At the same time, the Low-Level OOD interview remains one of the most common types of design interviews you'll encounter during tech interviews. Coming into these interviews with a solid grasp of object-oriented design patterns will put you at a massive advantage.

"All well-structured object-oriented architectures are full of patterns."
Grady Booch
Chief Scientist, Rational Software Corporation

Here, the focus is on the implementation details of a specific module or component within a more extensive system. More specifically, it's focused on the details of individual classes and objects within that software system and their relationships, methods, and properties. Your interviewers are going to determine how well you can design an efficient implementation that satisfies all of the functional requirements.

System Design interviews, on the other hand, take a broader look at the big picture. Here, your concerns are with an entire system's overall architecture and design. Your interviewers expect you to develop a robust, high-level architecture that meets functional and non-functional requirements alike. You may need to consider properties like scalability, availability, and security in your decision-making process.

Advanced System Design (ASD) interviews test your understanding of the principles of System Design through a more rigorous lens. These interviews often hold your solutions to far more exacting standards, as the interviewers will expect you to use more sophisticated techniques and methodologies that are often seen in enterprise-level applications. At this level, your designs must provide elegant, efficient solutions that reflect practical experience with real-world system design and implementation. While non-functional requirements like scalability are important to consider in System Design, they often become essential in ASD, being treated as existing properties of a complex, large-scale system to be optimized and improved.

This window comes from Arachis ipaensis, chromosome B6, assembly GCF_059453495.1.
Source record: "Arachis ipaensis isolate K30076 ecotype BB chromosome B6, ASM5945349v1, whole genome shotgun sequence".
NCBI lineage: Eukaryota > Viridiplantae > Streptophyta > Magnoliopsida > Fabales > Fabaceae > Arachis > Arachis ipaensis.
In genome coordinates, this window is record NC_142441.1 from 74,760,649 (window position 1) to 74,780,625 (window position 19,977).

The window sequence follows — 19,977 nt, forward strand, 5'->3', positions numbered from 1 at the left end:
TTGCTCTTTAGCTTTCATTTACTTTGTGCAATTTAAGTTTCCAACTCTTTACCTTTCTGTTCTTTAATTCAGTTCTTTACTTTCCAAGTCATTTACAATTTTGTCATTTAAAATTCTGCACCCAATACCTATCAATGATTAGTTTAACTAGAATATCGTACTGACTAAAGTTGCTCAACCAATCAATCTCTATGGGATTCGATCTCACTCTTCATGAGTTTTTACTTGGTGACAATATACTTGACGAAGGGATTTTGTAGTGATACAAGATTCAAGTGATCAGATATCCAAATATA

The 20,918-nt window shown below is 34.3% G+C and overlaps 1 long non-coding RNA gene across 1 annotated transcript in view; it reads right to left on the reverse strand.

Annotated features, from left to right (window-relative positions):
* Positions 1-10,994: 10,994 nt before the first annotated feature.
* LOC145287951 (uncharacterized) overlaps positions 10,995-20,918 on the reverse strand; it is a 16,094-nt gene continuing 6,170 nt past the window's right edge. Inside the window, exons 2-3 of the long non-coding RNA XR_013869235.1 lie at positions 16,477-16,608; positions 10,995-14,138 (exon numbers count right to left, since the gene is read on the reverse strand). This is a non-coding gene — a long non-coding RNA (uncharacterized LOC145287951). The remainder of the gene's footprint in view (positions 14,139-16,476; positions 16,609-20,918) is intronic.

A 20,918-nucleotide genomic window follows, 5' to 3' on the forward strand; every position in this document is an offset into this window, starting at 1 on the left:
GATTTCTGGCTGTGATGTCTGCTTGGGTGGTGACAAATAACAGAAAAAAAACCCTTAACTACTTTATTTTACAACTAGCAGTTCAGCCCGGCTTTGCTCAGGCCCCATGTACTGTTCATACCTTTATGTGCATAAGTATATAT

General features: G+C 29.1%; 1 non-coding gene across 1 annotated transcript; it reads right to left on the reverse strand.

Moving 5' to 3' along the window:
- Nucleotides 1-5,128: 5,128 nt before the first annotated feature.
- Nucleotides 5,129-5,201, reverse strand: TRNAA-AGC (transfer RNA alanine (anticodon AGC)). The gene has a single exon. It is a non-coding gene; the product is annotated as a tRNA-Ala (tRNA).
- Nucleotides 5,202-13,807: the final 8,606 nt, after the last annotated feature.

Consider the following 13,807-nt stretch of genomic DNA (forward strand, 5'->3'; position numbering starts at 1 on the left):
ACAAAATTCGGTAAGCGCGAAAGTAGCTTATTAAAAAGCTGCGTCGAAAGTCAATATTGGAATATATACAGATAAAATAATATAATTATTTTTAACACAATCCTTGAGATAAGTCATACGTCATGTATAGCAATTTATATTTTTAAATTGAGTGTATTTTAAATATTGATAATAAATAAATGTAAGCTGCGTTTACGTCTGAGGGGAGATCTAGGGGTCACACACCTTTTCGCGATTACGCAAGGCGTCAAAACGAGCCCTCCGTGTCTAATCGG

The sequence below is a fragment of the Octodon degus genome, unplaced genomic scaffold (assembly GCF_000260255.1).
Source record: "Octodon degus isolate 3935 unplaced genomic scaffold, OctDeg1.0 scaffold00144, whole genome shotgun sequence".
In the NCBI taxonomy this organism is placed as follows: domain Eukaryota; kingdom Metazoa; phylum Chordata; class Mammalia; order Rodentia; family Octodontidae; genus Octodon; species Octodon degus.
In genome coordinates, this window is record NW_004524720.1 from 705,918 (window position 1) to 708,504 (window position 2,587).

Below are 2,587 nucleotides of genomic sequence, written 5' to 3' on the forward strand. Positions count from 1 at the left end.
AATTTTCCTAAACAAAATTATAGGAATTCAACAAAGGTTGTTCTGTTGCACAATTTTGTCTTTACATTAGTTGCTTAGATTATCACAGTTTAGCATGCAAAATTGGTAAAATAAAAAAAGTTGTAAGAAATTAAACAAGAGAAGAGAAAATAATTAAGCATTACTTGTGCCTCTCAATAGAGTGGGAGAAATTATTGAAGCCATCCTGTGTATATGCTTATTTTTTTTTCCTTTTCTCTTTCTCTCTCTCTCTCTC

Returning to Google Cloud Spanner, this system represents the type of case study that could turn up in an Advanced System Design interview. A globally distributed relational database system designed to provide strong consistency, high availability, and horizontal scalability, Google Cloud Spanner showcases the system complexity that an interviewer could challenge you with at this level.

At the same time, Spanner could also be used effectively within low-level design interviews to assess a candidate's understanding of the underlying architecture of a distributed system, and how more specific components like databases and caches might interact.


Quick Differences: ASD vs Low-Level OOD

To review, here are some major differences between the interviews to remember.

Advanced System Design

  • Focuses on the overall architecture of a system.

  • Concerned with designing a scalable, performant, and fault-tolerant system.

  • Requires a deep understanding of distributed systems, and system design principles.